What’s the best jam you ever played in? What are some of the most memorable gigs you've had?
That’s hard to answer. Generally, I try to avoid “open jams” where the music is often terrible, honestly. It is a good way to meet other musicians, though, when you’re new in a town. But I like jamming with other musicians after a festival, or sitting in with other bands that I know and like. Those kinds of jams can have some great moments. But maybe the most fun I had was at an organized jam at the Salmon Arm Festival in Canada a few years ago. It was part of the program and they just sat 6 or 7 individual musicians on a stage in a half circle and watched what happened. We took turns leading songs and everybody sounded great. There was Terry Hanck, Paul Rishell, Kid Anderson, Hans Theessink and a few others in that jam band. But out of the probably 5.000 or more gigs that I’ve played in my life it is hard to pick out a special one. It is always an honor to play with a legend or somebody you have admired for many years, that’s for sure.
Make an account for current realities of the case of the blues in Austria. What is the “feel” you miss most nowadays from 70s & 80s Austrian blues scene?
I cannot speak for the Austrian blues scene anymore, really. I have been gone for 12 years now, and even though I’m there twice a year to tour, I don’t really have the insight into what is going on. From what I see, it’s the same problem as everywhere: not enough young audience or players, the money is still the same or even less than 15 or 20 years ago. Most of the key clubs that used to be the meeting points of the scene are gone. We musicians used to “live” in those clubs. We watched each other play, saw international acts coming through and learned from them. And in those long nights many new bands were formed and many a blues song was written or inspired. And, of course, we all were young!
Which is the most interesting period in your life and why?
Always the presence! I’m always curious how things will develop, how I will be able to solve a certain problem and where my journey will take me. I’ll have to say, I have been lucky so far in my life, though. There was always an UP after every DOWN, and every time one door closed a new one opened for me eventually. Moving to the US, of course, was a big step. I had planned to come here for 2-3 years, just for the experience. Now it is 12 years later, and I’m still here. Looks like I’m staying.
Do you know why the sound of piano is connected to the New Orleans blues?
I can imagine that it’s because there just were so many pianos around in New Orleans. Being a port town with a big entertainment district, every bar and whore-house that wanted to entertain their patrons had to have a piano. It was the cheapest form of entertainment to hire just a solo piano player. It is a versatile instrument and a guitar would not have been loud enough in a noisy bar. Also, there was a lot of European influence in New Orleans and for the families (white as well as Creole), who could afford it, it was like a status symbol to own a piano among other nice furniture. So, many kids grew up getting piano lessons. That’s why they started calling the piano players the “Professors”, because they often were the only members in a band, who had a formal musical education.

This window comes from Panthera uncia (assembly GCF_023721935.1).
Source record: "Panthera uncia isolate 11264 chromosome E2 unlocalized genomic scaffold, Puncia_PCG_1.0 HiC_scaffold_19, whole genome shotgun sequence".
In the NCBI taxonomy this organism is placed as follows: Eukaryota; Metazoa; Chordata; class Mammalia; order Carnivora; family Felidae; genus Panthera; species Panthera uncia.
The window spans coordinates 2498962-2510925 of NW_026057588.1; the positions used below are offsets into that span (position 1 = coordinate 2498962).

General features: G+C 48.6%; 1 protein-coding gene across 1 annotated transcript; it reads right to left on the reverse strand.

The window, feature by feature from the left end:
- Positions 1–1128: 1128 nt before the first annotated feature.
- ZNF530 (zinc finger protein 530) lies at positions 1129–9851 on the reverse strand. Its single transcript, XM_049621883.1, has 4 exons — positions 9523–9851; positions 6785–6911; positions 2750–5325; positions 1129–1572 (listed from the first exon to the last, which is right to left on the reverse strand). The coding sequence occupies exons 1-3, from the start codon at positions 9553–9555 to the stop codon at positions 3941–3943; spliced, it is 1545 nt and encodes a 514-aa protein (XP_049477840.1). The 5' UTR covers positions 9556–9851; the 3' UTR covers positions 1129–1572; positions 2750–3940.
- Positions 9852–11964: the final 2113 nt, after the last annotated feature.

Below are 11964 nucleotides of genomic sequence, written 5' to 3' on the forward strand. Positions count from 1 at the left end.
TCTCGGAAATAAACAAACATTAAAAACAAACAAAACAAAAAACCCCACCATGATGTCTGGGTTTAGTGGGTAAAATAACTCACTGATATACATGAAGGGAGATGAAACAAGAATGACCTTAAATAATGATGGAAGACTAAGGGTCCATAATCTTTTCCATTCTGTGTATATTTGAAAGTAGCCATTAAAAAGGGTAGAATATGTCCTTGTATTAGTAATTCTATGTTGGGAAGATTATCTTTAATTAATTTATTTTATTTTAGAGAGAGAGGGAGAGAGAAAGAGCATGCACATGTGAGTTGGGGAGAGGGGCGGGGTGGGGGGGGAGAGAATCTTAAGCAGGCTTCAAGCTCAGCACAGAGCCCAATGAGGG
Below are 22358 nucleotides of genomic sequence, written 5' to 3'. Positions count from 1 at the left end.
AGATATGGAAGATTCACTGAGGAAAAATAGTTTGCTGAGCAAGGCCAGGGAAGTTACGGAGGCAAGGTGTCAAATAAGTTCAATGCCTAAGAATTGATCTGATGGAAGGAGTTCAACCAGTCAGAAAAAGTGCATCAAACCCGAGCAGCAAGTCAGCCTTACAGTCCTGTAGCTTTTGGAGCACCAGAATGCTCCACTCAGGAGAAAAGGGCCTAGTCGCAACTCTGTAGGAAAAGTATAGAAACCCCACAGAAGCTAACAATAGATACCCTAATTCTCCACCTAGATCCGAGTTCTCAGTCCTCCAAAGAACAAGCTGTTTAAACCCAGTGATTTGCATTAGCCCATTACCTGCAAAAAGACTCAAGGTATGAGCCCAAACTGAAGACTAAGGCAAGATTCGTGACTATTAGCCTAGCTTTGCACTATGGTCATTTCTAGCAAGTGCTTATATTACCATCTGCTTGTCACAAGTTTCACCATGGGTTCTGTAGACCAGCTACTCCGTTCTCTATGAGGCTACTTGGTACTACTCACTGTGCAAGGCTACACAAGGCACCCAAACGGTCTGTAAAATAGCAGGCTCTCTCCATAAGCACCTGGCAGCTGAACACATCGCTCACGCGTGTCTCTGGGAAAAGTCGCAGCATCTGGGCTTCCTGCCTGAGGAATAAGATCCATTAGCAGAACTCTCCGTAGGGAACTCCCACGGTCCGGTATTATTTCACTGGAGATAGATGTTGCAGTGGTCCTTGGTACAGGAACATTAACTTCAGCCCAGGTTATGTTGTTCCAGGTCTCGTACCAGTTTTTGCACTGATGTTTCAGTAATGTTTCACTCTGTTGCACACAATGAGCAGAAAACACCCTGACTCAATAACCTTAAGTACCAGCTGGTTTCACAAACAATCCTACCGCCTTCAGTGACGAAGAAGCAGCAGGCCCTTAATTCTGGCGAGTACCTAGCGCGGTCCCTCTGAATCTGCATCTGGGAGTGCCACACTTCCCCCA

What are the secrets of blues harp?
I think the harmonica is a very personal instrument. Because of its size and practically being “in your mouth”, and you breathe through it, it sometimes becomes like a part of your body. It is probably closer to the human voice than any other instrument. And also the fact that you cannot show anybody things on a harmonica, like you can on a piano or guitar, makes it special. Everything actually happens inside your body and is also influenced by your personal anatomy. So, you can get some advice on how to play, but at the end you’ll have to figure everything out yourself.
How do you describe your contact to people when you are on stage?
That may be different everywhere I go. In Europe, generally people are more willing to listen. They pay a cover charge just to see you play and are ready to be taken on a musical journey. The blues is something “exotic” and special and the audience is often very knowledgeable about the blues. You can build up your show, tell stories or explain songs, and get people in a certain mood with your choice of songs. There is a respect for the artist on stage. In the US, the situation is different most of the time. There is free live music on every corner, blues is an every-day thing that everybody grew up with, and most people cannot even distinguish between good and mediocre musicians or real and fake. They want to be entertained, dance and have a good time, and often don’t even care who the person on the bandstand is. So that’s a completely different approach for the musician. You can guess which one I prefer.
What is your “secret” BLUES DREAM? Happiness is……
Wouldn’t it be nice if the blues would suddenly experience a big revival? Imagine teenagers getting pulled into the magic of the blues and flocking to blues concerts with open mouths and big eyes, like I did in 1972. I got to thinking recently: I am now rapidly approaching the age of some of the “really old blues guys” that I went to see back in the 70s. Of course, those were some of the inventors of the music we love; I don’t want to compare myself to them. But it would be nice to pass the music on to a new generation. To some 14 year old kid that sits out there, thinking: man, this guy could be my grandfather, but it sure gives me the goose-bumps when I hear him play. I want to do that too!